Michael Bernard-Donals

Position title: Chaim Perelman Professor of Rhetoric and Culture

Email: michael.bernarddonals@wisc.edu

Address:
6187A Helen C. White Hall

Interests
Rhetorical history and theory, memory and memorial culture, contemporary public higher education
Research Areas
Contemporary Jewish history and rhetoric, rhetorical history and theory, 20th and 21st century literature and culture
Michael Bernard-Donals

My teaching and research focus on the relation of history, memory, and representation — how do we write about and depict historical events, and how do those representations affect us and give us access to what happened? I’ve also begun two new projects. The first, on rhetoric and the sacred, examines how we talk about, and represent, what is often described as God, a higher power, or sacred spaces. The second project, based in notions of contingency and vulnerability, imagines what public higher education could look like in the twenty-first century.

Selected Publications

  • Mikhail Bakhtin: Between Phenomenology and Marxism (Cambridge, 1994)
  • The Practice of Theory (Cambridge, 1998)
  • Rhetoric in an Antifoundational World (Yale, 1998)
  • Between Witness and Testimony: the Holocaust and the Limits of Representation (SUNY 2001)
  • Witnessing the Disaster: Essays on Representation and the Holocaust (Wisconsin 2004)
  • An Introduction to Holocaust Studies: History, Memory, and Representation (Prentice Hall 2006)
  • Forgetful Memory: Representation and Remembrance after Auschwitz (2010)
  • Jewish Rhetorics: History, Theory, Practice (Brandeis 2014)
  • Figures of Memory: The Rhetoric of Displacement at the US Holocaust Memorial Museum (SUNY 2016)
  • Responding to the Sacred: An Inquiry into the Limits of Rhetoric (PSU Press, forthcoming spring 2021)
  • essays and reviews on rhetoric, the teaching of writing, critical theory, and the Holocaust in various journals.

Recent Books

  • Explores how the USHMM and other museums and memorials both displace and disturb the memories that they are trying to commemorate.

    Figures of Memory examines how the United States Holocaust Memorial Museum (USHMM) in Washington, DC, uses its space and the design of its exhibits to “move” its visitors to memory. From the objects and their placement to the architectural design of the building and the floor plan, the USHMM was meant to teach visitors about the Holocaust. But what Michael Bernard-Donals found is that while they learn, and remember, the Holocaust, visitors also call to mind other, sometimes unrelated memories. Partly this is because memory itself works in multidirectional ways, but partly it’s because of decisions made in the planning that led to the creation of the museum.

    Drawing on material from the USHMM’s institutional archive, including meeting minutes, architectural renderings, visitor surveys, and comments left by visitors, Figures of Memory is both a theoretical exploration of memory—its relation to identity, space, and ethics—and a practical analysis of one of the most discussed memorials in the United States. The book also extends recent discussions of the rhetoric of memorial sites and museums by arguing that sites like the USHMM don’t so much “make a case for” events through the act of memorialization, but actually displace memory, disturbing it—and the museum visitor—so much so that they call it into question. Memory, like rhetorical figures, moves, and the USHMM moves its visitors, figuratively and literally, both to and beyond the events the museum is meant to commemorate.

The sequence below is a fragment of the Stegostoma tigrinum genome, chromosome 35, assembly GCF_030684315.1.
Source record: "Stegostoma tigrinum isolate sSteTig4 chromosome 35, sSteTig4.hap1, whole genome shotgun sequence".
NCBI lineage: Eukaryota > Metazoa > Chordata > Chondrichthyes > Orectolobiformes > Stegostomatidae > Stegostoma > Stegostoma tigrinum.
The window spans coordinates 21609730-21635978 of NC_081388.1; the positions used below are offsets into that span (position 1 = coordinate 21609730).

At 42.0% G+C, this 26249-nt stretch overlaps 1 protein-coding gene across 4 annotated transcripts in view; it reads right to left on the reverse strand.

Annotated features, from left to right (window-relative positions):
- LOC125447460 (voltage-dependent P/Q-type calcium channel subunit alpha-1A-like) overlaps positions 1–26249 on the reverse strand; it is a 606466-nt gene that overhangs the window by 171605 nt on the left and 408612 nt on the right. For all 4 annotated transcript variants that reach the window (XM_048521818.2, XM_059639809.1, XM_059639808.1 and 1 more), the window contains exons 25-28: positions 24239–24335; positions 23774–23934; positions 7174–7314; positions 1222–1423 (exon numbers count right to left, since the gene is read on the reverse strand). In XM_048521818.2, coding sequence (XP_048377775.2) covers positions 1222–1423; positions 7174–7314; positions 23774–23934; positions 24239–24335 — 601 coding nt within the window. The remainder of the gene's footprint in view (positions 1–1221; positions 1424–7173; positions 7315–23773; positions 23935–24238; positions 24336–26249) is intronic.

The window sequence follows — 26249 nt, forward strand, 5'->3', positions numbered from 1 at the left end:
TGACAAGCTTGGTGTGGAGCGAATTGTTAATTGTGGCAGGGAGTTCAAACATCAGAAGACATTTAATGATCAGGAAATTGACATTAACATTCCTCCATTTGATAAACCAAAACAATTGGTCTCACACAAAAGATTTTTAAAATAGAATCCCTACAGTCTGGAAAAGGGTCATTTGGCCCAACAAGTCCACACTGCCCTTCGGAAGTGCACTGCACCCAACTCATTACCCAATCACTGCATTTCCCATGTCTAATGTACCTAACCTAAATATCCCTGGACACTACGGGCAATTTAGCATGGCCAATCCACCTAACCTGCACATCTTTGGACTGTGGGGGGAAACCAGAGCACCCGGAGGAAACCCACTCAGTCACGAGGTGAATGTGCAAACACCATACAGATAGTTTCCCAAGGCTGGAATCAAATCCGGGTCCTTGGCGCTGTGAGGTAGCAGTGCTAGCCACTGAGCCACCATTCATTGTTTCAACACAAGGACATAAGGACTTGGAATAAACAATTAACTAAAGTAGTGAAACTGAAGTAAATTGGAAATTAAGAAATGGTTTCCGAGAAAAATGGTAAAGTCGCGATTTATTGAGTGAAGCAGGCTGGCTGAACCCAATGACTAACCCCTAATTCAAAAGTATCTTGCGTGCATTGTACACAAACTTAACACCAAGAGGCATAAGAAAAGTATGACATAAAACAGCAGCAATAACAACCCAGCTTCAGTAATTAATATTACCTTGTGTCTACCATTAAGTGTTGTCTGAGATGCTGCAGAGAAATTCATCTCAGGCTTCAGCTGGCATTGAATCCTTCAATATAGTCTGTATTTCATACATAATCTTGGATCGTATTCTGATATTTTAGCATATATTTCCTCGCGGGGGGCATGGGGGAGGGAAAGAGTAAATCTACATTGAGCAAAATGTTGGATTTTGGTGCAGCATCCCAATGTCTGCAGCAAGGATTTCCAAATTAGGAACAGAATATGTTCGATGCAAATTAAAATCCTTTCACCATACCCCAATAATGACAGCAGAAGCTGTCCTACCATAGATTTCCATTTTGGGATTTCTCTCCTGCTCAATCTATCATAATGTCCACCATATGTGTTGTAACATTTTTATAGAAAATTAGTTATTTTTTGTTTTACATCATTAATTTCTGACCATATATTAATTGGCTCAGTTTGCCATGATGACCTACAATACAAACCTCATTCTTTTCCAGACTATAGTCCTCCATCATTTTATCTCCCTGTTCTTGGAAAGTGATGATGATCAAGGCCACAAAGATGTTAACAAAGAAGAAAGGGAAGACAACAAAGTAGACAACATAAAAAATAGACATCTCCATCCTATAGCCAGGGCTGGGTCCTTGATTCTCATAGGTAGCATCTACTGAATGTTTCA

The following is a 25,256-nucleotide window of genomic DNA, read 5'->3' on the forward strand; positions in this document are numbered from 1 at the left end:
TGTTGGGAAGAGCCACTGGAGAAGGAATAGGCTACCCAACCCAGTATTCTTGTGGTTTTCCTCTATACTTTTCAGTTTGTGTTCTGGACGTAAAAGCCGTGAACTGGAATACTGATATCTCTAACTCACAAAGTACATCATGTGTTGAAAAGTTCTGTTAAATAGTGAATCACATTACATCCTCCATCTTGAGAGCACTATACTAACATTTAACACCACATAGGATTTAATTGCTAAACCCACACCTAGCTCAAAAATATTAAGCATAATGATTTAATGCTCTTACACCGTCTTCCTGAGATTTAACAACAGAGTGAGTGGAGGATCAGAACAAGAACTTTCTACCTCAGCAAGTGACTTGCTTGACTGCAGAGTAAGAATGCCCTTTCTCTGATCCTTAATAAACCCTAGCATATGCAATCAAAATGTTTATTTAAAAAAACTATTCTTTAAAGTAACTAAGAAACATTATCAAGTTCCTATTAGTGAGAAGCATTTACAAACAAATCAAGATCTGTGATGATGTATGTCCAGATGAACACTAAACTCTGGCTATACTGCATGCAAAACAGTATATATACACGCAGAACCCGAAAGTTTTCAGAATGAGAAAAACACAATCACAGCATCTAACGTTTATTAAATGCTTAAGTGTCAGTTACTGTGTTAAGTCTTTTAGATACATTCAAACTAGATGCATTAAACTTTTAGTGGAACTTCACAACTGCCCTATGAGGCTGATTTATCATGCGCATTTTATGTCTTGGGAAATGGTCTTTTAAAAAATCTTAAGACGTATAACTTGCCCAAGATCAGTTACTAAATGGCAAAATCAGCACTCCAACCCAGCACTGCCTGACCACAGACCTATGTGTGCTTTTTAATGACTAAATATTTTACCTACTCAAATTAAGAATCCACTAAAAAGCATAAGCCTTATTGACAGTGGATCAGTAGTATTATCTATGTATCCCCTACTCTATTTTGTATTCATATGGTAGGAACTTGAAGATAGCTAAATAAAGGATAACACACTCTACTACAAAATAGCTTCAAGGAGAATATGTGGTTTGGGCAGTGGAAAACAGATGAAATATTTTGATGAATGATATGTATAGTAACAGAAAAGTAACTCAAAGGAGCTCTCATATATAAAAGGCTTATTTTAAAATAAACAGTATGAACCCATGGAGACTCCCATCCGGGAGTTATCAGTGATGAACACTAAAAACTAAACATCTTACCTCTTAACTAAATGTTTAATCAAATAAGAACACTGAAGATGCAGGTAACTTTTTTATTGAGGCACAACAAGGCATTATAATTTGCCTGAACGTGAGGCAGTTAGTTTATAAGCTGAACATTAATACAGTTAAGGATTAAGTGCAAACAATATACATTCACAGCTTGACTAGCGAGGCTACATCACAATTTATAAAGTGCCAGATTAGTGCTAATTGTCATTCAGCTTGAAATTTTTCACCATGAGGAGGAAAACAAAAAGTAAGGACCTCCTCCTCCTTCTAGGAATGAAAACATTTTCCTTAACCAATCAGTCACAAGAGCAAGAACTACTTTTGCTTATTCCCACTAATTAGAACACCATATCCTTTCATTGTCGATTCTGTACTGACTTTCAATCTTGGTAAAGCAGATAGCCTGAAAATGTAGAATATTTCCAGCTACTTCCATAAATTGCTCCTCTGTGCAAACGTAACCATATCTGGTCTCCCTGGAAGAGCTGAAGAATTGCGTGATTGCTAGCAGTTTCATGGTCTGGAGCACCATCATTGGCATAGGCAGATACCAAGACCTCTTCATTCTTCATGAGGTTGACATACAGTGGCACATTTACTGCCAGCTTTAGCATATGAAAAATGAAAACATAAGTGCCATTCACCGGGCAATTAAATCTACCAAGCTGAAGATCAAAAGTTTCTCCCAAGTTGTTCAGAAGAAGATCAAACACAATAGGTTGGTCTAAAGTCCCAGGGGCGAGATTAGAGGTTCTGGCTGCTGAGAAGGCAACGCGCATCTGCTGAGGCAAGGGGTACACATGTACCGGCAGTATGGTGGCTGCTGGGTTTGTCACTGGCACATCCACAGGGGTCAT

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  • Forgetful Memory cover

    Much of the discussion surrounding the Holocaust and how it can be depicted sixty years later has focused on memory. In Forgetful Memory, Michael Bernard-Donals focuses on the relation between memory and forgetfulness, arguing that memory and forgetfulness cannot be separated but must be examined as they complicate our understanding of the Shoah. Drawing on the work of Josef Yerushalmi, Maurice Blanchot, David Roskies, and especially Emmanuel Levinas, Bernard-Donals explores contemporary representations of the Holocaust in memoirs, novels, and poetry; films and photographs; in museums; and in our contemporary political discourse concerning the Middle East. Ultimately, Forgetful Memory makes the case that we should give up on the idea of memory as a kind of representation, and that we should see it instead as an intersection of remembrance and oblivion, as a kind of writing, where what remains at its margins—what is left unwritten—is at least as important as what is given voice.

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  • An Introduction To Holocaust Studies cover

    This single volume traces three approaches to the study of the Holocaust: through notions of history, theories of memory, and a focus on art and representation.  It introduces students to the different ways we have come to understand the Holocaust, gives them an opportunity to ask questions about those conclusions, and examines how this event can be understood once all the survivors are gone. In addition, the book looks at the different disciplines — history, sociology, religious studies, and literary interpretation, among others — through which studies of the Holocaust take place.

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  • Witnessing the Disaster: Essays on Representation and the Holocaust cover
    Bernard-Donals (Editor), M., and R. R. G. (Editor). Witnessing the Disaster: Essays on Representation and the Holocaust. University of Wisconsin Press, 2004.

    Witnessing the Disaster examines how histories, films, stories and novels, memorials and museums, and survivor testimonies involve problems of witnessing: how do those who survived, and those who lived long after the Holocaust, make clear to us what happened? How can we distinguish between more and less authentic accounts? Are histories more adequate descriptors of the horror than narrative? Does the susceptibility of survivor accounts to faulty memory and the vestiges of trauma make them any more or less useful as instruments of witness? And how do we authenticate their accuracy without giving those who deny the Holocaust a small but dangerous foothold?